adherent of the Lord (bhagavat), belonging to the gotra of the Gajayanas, son of a mother from the Parasara gotra, performer of an Asvamedha.[15]

Benjamín Preciado-Solís – an Indologist, translates it as:

[This] stone enclosure, called the Narayana Vatika, for the worship of Bhagavan Samkarsana and Bhagavan Vāsudeva, the invincible lords of all, [was erected] by [the Bhaga]vata king of the line of Gaja, Sarvatata, the victorious, who has performed an asvamedha, son of a Parasari.[16]


  1. ^ a b Richard Salomon (1998). Indian Epigraphy: A Guide to the Study of Inscriptions in Sanskrit, Prakrit, and the Other Indo-Aryan Languages. Oxford University Press. pp. 239–240. ISBN 978-0-19-509984-3.
  2. ^ a b Theo Damsteegt (1978). Epigraphical Hybrid Sanskrit. Brill Academic. pp. 209–211.
  3. ^ Jan Gonda (2016). Visnuism and Sivaism: A Comparison. Bloomsbury Academic. pp. 166 note 243. ISBN 978-1-4742-8082-2.
  4. ^ James Hegarty (2013). Religion, Narrative and Public Imagination in South Asia: Past and Place in the Sanskrit Mahabharata. Routledge. pp. 46 note 118. ISBN 978-1-136-64589-1.
  5. ^ a b c d e f D. R. Bhandarkar, Hathi-bada Brahmi Inscription at Nagari, Epigraphia Indica Vol. XXII, Archaeological Survey of India, pages 198-205
  6. ^ Dilip K. Chakrabarti (1988). A History of Indian Archaeology from the Beginning to 1947. Munshiram Manoharlal. pp. 137–138. ISBN 978-81-215-0079-1.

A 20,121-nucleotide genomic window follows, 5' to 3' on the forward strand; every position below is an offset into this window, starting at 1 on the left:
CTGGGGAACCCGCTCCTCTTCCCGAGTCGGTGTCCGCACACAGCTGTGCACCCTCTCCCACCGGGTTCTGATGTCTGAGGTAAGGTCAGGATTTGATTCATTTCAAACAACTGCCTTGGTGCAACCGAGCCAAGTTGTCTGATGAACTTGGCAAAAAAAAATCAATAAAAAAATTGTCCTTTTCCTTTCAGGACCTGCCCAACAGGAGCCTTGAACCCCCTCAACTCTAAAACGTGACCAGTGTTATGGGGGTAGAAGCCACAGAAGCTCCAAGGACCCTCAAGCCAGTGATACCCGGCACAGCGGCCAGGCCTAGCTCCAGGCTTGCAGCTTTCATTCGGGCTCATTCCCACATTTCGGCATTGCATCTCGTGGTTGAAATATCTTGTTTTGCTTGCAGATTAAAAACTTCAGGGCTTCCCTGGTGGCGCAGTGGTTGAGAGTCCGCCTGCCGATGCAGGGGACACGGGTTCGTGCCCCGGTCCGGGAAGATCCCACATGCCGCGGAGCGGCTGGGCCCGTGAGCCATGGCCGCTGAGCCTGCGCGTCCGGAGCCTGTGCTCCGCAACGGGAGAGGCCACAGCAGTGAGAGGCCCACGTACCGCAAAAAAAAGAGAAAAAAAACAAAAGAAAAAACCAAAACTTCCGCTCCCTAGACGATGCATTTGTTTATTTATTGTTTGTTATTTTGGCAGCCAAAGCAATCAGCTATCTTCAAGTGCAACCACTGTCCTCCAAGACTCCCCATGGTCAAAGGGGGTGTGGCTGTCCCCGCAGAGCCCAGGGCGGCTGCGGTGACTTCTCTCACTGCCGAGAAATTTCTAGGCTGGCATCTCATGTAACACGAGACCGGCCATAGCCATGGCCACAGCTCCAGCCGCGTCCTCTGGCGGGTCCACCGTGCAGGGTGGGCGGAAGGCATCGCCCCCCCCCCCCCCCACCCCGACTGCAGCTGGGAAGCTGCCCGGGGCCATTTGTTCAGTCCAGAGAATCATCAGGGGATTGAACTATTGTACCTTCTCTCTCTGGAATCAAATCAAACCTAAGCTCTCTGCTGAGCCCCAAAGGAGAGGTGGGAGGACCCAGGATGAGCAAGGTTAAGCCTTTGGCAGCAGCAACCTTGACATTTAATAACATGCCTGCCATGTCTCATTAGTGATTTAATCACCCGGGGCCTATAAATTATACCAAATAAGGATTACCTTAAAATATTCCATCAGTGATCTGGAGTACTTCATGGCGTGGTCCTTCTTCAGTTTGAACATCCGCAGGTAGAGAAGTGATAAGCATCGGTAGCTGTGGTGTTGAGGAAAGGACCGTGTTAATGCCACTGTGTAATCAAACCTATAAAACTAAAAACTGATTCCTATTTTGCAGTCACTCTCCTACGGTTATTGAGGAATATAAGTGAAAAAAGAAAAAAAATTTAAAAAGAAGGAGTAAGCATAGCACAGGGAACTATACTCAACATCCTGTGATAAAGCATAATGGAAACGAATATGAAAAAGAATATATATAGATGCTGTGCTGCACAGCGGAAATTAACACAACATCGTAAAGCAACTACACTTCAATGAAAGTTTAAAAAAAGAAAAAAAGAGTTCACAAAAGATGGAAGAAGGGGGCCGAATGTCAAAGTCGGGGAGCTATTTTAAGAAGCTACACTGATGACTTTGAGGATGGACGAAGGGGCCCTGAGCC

7. ^ a b Gerard Colas (2008). Gavin Flood (ed.). The Blackwell Companion to Hinduism. John Wiley & Sons. pp. 230–232. ISBN 978-0-470-99868-7.
  8. ^ Rajendra Chandra Hazra (1987). Studies in the Puranic Records on Hindu Rites and Customs. Motilal Banarsidass. pp. 200–201. ISBN 978-81-208-0422-7.
  9. ^ Srinivasan, Doris (1979). "Early Vaiṣṇava Imagery: Caturvyūha and Variant Forms". Archives of Asian Art. 32: 50–51. ISSN 0066-6637. JSTOR 20111096.
  10. ^ Lavanya Vemsani (2016). Krishna in History, Thought, and Culture. ABC-CLIO. pp. 37–38. ISBN 978-1-61069-211-3.
  11. ^ Julia Shaw (2013). Buddhist Landscapes in Central India: Sanchi Hill and Archaeologies of Religious and Social Change, C. Third Century BC to Fifth Century AD. Routledge. pp. 264 note 14. ISBN 978-1-61132-344-3.
  12. ^ ASI Jaipur circle Hathiwada enclosure
  13. ^ Singh, Upinder (2008). A History of Ancient and Early Medieval India: From the Stone Age to the 12th Century. Pearson Education India. p. 436–438. ISBN 978-81-317-1120-0.
  14. ^ Srinivasan, Doris (1979). "Early Vaiṣṇava Imagery: Caturvyūha and Variant Forms". Archives of Asian Art. 32: 50. ISSN 0066-6637. JSTOR 20111096.
  15. ^ a b Harry Falk (2006). Patrick Olivelle (ed.). Between the Empires: Society in India 300 BCE to 400 CE. Oxford University Press. pp. 149–150. ISBN 978-0-19-977507-1.
  16. ^ Benjamín Preciado-Solís (1984). The Kṛṣṇa Cycle in the Purāṇas: Themes and Motifs in a Heroic Saga. Motilal Banarsidass. p. 23. ISBN 978-0-89581-226-1.